Illegal wildlife trade, which includes wildlife smuggling or wildlife trafficking, is a global threat affecting wild animals. The increased demand for meat, skin, tusks, and other body parts of these animals is what drives this underground industry. Although local and international measures to combat wildlife trafficking have been imposed in the past several decades, wildlife smuggling and its international networks have persisted in Africa, Asia, Europe, and even in the Americas.
Earlier this month, the Canadian government issued a ban on illegal wildlife trade, particularly those involving elephant ivory and rhino horn. The move aims to protect these wild animals, which continue to be threatened and hunted down in Africa and other parts of the world. This black market for wild animal smuggling has increased in Canada for more than a decade, where thousands of animals and their body parts were sized by local authorities.
Canada Wildlife Trafficking Ban
(Photo : Photo by Simon Hurry on Unsplash)
Canada has imposed new regulations against illegal wildlife trade, particularly when it comes to banning the import of hunting trophies that include elephant ivory tusks and rhino horns, according to the Human Society International (HSI). Canada’s minister of environment and climate change, Steven Guilbeault, stated that the Canadian government aims to protect and conserve elephant and rhinoceros populations, which saw a global decline.
In particular, the ban prohibits the domestic trade of elephant ivory and rhino horn, as well as the importation of hunting trophies that include these parts. This landmark initiative is based on a 2021 Ministerial mandate and is a manifestation of a seven-year campaign by HSI/Canada for the protection of these wild animals.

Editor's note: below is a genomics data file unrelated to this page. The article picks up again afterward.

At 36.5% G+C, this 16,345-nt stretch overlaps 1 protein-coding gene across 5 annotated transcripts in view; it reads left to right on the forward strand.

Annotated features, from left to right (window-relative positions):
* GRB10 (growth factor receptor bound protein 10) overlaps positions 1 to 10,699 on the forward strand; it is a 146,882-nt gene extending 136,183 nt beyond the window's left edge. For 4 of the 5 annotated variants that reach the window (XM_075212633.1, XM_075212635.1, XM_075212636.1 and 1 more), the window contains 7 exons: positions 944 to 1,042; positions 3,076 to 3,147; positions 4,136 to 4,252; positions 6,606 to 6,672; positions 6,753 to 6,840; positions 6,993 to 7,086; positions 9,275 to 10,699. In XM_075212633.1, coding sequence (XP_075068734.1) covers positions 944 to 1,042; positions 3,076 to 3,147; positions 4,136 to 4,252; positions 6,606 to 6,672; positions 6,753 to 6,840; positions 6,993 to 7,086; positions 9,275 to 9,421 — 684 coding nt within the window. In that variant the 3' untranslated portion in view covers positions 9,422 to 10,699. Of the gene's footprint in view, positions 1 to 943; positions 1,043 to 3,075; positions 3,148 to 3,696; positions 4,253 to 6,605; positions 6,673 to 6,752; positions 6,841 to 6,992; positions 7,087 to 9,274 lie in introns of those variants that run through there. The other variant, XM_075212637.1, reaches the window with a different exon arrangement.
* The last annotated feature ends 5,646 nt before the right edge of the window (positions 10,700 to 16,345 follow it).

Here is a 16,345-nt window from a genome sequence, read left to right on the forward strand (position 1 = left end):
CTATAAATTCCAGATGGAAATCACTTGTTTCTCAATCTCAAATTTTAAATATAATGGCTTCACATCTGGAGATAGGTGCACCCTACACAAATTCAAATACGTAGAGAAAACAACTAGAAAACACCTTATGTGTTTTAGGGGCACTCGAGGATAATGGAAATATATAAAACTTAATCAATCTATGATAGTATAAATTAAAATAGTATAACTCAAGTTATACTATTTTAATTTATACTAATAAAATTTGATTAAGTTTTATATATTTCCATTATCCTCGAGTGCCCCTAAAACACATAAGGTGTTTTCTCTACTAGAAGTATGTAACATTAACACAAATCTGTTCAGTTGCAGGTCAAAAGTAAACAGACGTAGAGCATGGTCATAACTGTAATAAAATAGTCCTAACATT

Prior to the Canada wildlife trafficking ban, the country had an existing law that states that it is illegal to import all wildlife that has been illegally, especially those without authorized permits, obtained from a foreign country.
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Illegal Wildlife Trade
According to Stephen Kavanagh, INTERPOL’s executive director of police services, wildlife crime or illegal wildlife trade has become one of the world’s largest criminal activities. During INTERPOL’s November 6 news release, Kavanagh attributed that wildlife crime relates to armed violence and corruption, as well as financial crimes.
The intergovernmental organization, during the United for Wildlife Summit, also stated that environmental and wildlife crime continues to grow and pushes many species to the brink of extinction. Illegal wildlife trafficking is the world’s fourth most lucrative crime after arms, drugs, and humans; with value generation of $7 billion USD and $23 billion USD annually, according to the African Wildlife Foundation (AWF).
Based on multiple documentaries and reports about illegal wildlife smuggling over the past several decades, evidence shows that the criminal trade of some animals and their body parts has accelerated along with the development of modern-day land, air, and water transportation. For instance, the United States and Canada in recent years have seized trafficked wildlife at airports and other transport hubs.
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